London to host human rights commission inquiry into Ontario elementary school literacy

Londoners interested in the Right to Read inquiry are invited to the Amethyst Demonstration School Auditorium located at 1515 Cheapside Street. THE CANADIAN PRESS/Colin Perkel

Concerning statistics among Ontario elementary school students’ literacy rates have prompted the Ontario Human Rights Commission to launch a public inquiry into whether children with learning disabilities are learning in a suitable way.

Public readings for the ‘Right to Read’ inquiry are held in several cities in Ontario, including one in London on the evening of Wednesday, Jan. 29.

Students, parents and other stakeholders are invited to share their stories and lived experiences related to reading disabilities during these sessions.

“I think [the] amazing thing about the inquiry [is] we’re starting to talk about [the struggles],” said Christine Staley, the executive director of Dyslexia Canada, and also a mom to a daughter with dyslexia.
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“There’s a lot of shame that goes along with struggles in reading… the more we talk about this, the more we can understand it, and people who have dyslexia can feel [more] comfortable.”

Staley’s sixth-grade daughter experienced first-hand how challenging and ill-fitting the school curriculum can be for reading.

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“My daughter was calling herself stupid and crying herself to sleep every night,” Staley told 980 CFPL.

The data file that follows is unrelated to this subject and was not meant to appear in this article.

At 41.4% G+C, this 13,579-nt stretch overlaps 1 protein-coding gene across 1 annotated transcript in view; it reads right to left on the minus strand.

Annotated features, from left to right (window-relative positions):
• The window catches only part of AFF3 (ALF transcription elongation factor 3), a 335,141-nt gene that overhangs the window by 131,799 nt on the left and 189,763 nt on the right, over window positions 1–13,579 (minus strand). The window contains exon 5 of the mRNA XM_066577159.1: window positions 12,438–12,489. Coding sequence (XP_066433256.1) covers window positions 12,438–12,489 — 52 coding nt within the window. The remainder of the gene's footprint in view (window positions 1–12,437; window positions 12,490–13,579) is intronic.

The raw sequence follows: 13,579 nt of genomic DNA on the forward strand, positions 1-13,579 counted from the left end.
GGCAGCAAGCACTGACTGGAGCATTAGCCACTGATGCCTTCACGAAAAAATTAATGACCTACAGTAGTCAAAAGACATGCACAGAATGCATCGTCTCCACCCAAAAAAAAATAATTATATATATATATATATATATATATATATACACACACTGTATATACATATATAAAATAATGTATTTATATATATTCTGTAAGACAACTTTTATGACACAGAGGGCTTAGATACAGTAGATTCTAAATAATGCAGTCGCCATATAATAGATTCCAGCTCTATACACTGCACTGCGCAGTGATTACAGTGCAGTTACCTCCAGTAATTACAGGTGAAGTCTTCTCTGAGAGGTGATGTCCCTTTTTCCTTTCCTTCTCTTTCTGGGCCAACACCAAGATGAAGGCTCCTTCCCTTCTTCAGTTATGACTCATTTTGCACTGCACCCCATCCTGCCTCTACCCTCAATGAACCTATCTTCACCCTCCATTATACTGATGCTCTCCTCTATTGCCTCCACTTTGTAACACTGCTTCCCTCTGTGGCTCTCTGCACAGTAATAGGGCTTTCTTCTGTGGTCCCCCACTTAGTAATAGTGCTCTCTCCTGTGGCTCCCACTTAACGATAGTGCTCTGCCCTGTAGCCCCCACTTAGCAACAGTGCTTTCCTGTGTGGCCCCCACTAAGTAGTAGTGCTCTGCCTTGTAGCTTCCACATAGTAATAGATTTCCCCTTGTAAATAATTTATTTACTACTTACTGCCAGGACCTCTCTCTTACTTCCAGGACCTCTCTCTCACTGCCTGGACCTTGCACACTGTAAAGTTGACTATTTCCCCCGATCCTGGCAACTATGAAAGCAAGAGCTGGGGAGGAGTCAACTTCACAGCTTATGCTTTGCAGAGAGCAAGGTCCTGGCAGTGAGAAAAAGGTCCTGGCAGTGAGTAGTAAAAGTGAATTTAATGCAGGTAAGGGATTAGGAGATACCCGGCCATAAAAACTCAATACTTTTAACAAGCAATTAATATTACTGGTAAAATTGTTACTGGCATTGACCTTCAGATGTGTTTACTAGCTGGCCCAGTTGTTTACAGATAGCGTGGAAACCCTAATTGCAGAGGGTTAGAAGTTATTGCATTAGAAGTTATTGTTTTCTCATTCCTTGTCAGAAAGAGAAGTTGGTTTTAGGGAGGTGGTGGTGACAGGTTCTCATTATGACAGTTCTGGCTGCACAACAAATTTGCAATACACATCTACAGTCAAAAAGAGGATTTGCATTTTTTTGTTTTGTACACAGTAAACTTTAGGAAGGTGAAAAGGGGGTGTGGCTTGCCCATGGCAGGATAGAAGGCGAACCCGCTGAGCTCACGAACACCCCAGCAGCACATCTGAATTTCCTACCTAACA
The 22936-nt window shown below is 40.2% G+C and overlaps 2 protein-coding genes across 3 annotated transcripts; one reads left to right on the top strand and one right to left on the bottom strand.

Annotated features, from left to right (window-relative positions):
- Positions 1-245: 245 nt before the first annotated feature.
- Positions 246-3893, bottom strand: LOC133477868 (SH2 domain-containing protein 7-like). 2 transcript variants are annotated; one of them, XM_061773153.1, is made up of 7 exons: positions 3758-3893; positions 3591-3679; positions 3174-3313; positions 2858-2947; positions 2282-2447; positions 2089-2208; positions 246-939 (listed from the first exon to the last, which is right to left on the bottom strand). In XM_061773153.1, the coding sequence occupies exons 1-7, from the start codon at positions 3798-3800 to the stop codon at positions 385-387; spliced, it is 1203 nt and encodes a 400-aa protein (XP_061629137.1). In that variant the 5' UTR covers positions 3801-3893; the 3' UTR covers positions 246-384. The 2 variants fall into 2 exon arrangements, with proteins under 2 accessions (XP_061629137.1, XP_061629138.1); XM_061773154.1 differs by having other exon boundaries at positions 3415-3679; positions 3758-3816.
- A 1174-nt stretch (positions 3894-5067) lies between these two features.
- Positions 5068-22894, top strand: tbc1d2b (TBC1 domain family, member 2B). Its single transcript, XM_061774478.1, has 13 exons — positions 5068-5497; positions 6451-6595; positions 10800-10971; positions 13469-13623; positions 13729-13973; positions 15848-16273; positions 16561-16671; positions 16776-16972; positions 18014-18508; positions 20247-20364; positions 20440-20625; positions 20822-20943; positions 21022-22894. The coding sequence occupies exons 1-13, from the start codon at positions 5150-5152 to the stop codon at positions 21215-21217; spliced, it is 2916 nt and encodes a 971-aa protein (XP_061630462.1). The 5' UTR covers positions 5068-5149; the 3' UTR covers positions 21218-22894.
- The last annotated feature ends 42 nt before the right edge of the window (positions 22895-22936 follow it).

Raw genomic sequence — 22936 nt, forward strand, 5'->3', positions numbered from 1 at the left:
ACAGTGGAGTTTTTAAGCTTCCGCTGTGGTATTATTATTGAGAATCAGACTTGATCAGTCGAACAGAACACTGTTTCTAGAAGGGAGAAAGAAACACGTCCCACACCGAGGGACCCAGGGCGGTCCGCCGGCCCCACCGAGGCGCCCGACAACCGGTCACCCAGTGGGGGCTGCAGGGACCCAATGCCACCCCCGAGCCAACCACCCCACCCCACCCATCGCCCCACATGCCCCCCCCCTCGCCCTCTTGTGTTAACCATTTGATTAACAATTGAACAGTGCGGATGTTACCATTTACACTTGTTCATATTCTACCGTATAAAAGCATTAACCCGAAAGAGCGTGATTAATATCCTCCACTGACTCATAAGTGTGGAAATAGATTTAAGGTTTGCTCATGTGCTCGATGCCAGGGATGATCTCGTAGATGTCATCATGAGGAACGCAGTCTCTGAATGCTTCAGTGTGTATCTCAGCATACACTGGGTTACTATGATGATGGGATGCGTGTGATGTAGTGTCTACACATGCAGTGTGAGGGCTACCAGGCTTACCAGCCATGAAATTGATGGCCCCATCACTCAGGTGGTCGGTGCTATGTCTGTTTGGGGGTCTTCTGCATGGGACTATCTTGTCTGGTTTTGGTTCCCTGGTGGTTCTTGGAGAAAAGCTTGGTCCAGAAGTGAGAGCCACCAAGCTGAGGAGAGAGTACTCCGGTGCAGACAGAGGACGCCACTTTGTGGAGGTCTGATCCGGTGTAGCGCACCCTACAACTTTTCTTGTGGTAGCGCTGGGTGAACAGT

Click to play video: 'Dyslexia Part 1: Children falling through the cracks'
Dyslexia Part 1: Children falling through the cracks

She says children with dyslexia are instructed to ‘guess’ at words by looking “… at the first and last letter and guess what it is, or look at pictures and guess what that word is rather than teaching them sounds and phonics.”

“It’s a real problem [in] our schools for kids with learning disabilities,” she said.
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Due to the constant struggles often experienced by children with dyslexia at school, Staley says it’s not uncommon to notice behavioral issues by grade three.

“They might start to lose confidence, they get frustrated very easily, they might be angry, or they might not want to go to school.”

After years of privately-funded tutoring, training and therapy to learn how to read, Staley says her daughter has progressed to near grade-level.

Now, Staley is hoping that by the end of this inquiry, “some specific recommendations will come out of it and some very tangible changes will be made in the education system.”

She says Dyslexia Canada’s first hope is for every child to be screened for a possible reading disability in kindergarten or no later than the first grade.

They also want immediate remediation to be provided for all children identified with a possible reading divisibility.

“We also want to make sure teachers are trained on what dyslexia is, what to look for, and how to support their kids,” said Staley.

“And probably most importantly, we want to see real change in the curriculum. We want to make sure that reading instruction is based on science and not on this guessing system.”

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Londoners interested in the Right to Read inquiry are invited to the Amethyst Demonstration School Auditorium, located at 1515 Cheapside Street.

Registration begins at 5:30 p.m. Wed. Jan. 29th and public hearings are held between 6 p.m. to 9 p.m.

Those looking to offer their thoughts can register in-person to speak during three-minute open mic segments.

A formal report is expected to be released later this year.

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